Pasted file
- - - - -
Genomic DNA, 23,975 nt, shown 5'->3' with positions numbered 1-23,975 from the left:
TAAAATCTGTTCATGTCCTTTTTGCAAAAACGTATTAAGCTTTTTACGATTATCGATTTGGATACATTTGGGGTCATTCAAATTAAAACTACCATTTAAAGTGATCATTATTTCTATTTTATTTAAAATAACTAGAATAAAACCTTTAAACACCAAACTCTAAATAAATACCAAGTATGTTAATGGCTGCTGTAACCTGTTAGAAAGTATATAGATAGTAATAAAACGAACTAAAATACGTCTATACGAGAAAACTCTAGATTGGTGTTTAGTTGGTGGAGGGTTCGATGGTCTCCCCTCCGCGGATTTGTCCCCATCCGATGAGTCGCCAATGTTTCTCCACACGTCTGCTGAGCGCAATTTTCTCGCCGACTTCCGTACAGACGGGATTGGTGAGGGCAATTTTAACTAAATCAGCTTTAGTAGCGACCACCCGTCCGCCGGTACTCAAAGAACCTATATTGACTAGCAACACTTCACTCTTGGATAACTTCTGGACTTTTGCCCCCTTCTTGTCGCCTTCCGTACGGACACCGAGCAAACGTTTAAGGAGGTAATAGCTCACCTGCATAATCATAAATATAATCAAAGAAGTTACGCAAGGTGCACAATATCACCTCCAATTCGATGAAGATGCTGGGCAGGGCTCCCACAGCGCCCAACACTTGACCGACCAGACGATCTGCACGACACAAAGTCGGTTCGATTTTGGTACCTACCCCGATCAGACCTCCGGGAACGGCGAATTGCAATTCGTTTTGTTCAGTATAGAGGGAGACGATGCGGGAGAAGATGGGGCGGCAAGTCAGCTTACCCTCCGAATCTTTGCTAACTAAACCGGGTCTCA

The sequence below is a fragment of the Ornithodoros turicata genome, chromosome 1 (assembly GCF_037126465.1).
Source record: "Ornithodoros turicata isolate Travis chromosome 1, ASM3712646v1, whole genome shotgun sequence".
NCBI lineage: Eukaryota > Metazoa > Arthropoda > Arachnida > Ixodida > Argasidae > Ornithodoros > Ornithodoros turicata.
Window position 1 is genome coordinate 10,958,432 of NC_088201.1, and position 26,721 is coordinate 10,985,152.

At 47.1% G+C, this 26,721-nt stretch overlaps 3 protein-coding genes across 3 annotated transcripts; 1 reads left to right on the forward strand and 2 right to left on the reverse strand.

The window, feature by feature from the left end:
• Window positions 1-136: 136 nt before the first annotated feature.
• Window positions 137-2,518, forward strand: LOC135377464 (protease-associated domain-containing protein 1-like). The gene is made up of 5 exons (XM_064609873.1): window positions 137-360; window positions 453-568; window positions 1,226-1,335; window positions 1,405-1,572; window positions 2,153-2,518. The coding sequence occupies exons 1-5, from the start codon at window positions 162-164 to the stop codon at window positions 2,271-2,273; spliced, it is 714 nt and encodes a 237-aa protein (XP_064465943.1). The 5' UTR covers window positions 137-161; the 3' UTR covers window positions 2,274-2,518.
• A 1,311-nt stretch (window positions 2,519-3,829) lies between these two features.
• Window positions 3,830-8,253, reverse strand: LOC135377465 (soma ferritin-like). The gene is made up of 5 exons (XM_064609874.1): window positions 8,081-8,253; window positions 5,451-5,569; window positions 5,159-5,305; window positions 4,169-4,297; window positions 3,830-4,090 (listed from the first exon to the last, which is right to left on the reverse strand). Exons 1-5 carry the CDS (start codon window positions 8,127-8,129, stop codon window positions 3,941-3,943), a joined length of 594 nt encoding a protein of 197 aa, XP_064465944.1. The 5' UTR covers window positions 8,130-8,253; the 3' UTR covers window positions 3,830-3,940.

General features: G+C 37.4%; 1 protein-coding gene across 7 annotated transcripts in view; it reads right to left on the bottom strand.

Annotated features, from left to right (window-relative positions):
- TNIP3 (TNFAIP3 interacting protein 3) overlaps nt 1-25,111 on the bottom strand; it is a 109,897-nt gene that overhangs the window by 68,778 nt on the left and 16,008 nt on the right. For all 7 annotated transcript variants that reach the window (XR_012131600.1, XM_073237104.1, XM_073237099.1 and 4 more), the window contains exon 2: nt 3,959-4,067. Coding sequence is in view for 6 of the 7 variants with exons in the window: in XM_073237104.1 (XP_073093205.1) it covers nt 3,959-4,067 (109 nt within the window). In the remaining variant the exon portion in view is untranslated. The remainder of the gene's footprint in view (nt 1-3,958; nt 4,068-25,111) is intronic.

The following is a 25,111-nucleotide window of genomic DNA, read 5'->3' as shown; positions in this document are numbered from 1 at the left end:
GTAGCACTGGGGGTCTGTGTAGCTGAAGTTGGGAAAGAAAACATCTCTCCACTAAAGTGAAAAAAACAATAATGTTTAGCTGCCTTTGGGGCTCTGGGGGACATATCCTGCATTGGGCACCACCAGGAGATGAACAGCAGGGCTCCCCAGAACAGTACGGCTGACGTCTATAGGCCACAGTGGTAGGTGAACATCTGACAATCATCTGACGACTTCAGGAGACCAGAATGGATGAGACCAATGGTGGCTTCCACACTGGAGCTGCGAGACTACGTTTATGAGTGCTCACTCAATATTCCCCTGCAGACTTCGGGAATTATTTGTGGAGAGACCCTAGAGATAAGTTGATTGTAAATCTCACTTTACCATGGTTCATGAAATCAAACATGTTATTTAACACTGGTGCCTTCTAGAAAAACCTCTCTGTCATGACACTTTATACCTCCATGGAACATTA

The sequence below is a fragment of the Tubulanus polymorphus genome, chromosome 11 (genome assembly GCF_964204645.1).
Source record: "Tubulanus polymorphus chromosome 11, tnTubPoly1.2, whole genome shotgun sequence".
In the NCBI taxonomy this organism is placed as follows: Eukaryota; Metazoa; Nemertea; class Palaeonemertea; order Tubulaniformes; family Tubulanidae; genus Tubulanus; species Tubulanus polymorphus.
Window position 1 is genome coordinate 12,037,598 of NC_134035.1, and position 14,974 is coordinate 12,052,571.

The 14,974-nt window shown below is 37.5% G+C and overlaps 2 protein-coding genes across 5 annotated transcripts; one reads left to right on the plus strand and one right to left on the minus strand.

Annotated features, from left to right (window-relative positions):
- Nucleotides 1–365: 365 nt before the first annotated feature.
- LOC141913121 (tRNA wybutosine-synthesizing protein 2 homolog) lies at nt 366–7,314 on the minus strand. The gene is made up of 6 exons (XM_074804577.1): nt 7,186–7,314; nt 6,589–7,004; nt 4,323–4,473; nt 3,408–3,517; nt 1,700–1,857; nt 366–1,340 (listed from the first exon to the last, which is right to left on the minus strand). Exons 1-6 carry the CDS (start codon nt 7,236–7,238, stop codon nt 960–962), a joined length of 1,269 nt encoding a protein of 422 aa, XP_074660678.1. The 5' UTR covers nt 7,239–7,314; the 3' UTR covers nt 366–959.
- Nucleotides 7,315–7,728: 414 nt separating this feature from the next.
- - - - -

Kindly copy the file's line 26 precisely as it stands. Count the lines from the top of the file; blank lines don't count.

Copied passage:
- Nucleotides 7,315–7,728: 414 nt separating this feature from the next.